Chronicles of Duncan MacLeod: One Eye, Two Guns, Three Tunes & 25 Cents

My great-grandfather, John Rory MacLeod, was born in July 1889 in Upper South West Mabou, in the district of Glencoe, Cape Breton, Nova Scotia. Like his uncle Hugh Duncan and his brothers John ‘Mor’ and Duncan, John R left Cape Breton in search of a better life. He worked as a lumberjack in New Brunswick’s forests, then, like his brothers, worked the mines in Ontario. Later he ventured up into the Yukon. The great Klondike gold rush had long since ended, but there was still gold to be found and fortunes to be made, and the Yukon was still a very rough-and-tumble place. According to my grandfather, John R carried a revolver on each hip during his time up north.

Fortune eluded John R, however, and he returned to Cape Breton, where on 12 April 1915 he married Mary Gillis, daughter of farmers Archibald and Mary Ann Gillis of Grand Mira. John R and Mary had two children, a son named Donald and a daughter named Jessie, and John R did his best to make a living to support his small family. He briefly worked as a fireman, but he was fired when his superiors learned he was blind in one eye. I’m not sure if he was born that way, or if he was injured during his time working away from the island. I suppose the reason didn’t matter at the time. John R was out of a job. Lucky for him, the Dominion Iron and Steel Company was always looking for labourers.

Life had more tests for John R, though. Only a few years into his marriage, his wife Mary died of cancer, leaving him to care for his children and his mentally-challenged brother-in-law, Big Jim. John R soon married again, this time to Susan Powell, from the small island of Fogo, Newfoundland, daughter of Eliza Leyte and a fishing boat captain named Nathaniel Powell. John R and Susan welcomed their first child together on 22 November 1927 in the house they lived in on Townsend Street. It was a boy; they named him Duncan, after John R’s brother.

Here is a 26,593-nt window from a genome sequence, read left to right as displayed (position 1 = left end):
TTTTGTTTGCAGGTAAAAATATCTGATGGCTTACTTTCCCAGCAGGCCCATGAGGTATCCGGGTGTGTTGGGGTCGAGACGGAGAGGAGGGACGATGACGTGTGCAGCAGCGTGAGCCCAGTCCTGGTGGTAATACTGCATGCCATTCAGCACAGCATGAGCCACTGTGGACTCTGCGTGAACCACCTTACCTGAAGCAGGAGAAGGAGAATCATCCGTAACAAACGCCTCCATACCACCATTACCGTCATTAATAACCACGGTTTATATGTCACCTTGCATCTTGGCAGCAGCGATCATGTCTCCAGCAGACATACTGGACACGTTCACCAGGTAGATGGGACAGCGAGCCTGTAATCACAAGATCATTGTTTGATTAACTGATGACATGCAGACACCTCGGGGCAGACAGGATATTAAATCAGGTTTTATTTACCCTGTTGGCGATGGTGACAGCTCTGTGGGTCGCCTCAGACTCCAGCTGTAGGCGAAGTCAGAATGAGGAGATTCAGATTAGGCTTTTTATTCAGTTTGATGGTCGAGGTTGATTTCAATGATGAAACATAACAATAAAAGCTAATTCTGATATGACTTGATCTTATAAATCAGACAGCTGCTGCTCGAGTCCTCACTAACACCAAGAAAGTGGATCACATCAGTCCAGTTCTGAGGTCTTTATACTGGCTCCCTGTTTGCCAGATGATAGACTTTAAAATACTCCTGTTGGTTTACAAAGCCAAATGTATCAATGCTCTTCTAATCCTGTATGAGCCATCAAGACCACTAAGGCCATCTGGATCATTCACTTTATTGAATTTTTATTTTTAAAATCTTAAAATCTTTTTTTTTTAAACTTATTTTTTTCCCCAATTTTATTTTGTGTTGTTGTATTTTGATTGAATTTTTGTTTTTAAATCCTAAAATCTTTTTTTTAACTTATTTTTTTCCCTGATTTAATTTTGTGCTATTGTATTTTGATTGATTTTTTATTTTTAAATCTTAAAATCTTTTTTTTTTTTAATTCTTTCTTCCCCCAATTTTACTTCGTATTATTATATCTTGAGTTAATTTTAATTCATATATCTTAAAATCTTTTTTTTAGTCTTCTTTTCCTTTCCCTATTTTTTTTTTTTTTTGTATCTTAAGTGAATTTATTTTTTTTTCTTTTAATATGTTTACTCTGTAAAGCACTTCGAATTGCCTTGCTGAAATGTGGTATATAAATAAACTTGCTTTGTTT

John Rory MacLeod
John Rory MacLeod

Duncan MacLeod, my grandfather, has happy memories of his father. He told me he had to read the Saturday morning paper to his father because John R was illiterate. Duncan — Papa — would even read the little speech balloons as he and his father looked at the comics. Papa told me his father had a fiddle and claimed to know three tunes, though he only ever played one, Red Wing (here’s a video of someone playing that tune).

Something else Papa remembers about John R is that he and Susan never fought, never argued at all. Papa only ever saw his mother, a very quiet person, get angry at his father once. It was just after a blizzard, and John R had left the house to make the long, difficult walk to the steel plant to shovel snow. He’d been gone a long time but suddenly reappeared at the door. When Susan asked him what he was doing home, he said he’d got halfway to work when a drunk asked him for money; he didn’t have any so he’d come home to get a quarter. That was the only time Duncan MacLeod ever saw his mother get angry at his father.

John R and Susan had several more children and, though every extra mouth to feed meant life would be more difficult, they were happy. But at the beginning of June, 1937, all that came to an end. John R was walking home from work on June 1st when a truck carrying a full load of hot slag (the stuff left over when coal is burnt) lost control and crashed, dumping its contents right on top of him. He suffered horrific burns from the waist down and was rushed to the hospital. His boss sent someone to his home (at the time the MacLeods were living in a 2nd-floor apartment on Intercolonial Street) to tell Susan that John R had had a “little accident”. Susan was told there was no need to go to the hospital. The next morning, however, Father MacGillivray came to see Susan and told her she needed to go to the hospital right away.

When Susan got to the hospital she was told she could talk to her husband but couldn’t look behind the curtain that was draped between them. So she sat and talked with John R, who asked her if the children were okay. “Make sure the boys are in by seven,” he said to her. Then he died, just as the church bells were ringing at noon. John Rory MacLeod was just shy of his 48th birthday.

Life was hard while John R was alive; now that he was gone, Susan and her children were about to find out just how hard it could be. But that’s a story for another day.

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Chronicles of Duncan MacLeod is a series of posts on my MacLeod ancestors, based on a combination of research and stories told to me by my grandfather, Duncan MacLeod. To read other posts in the series, click here.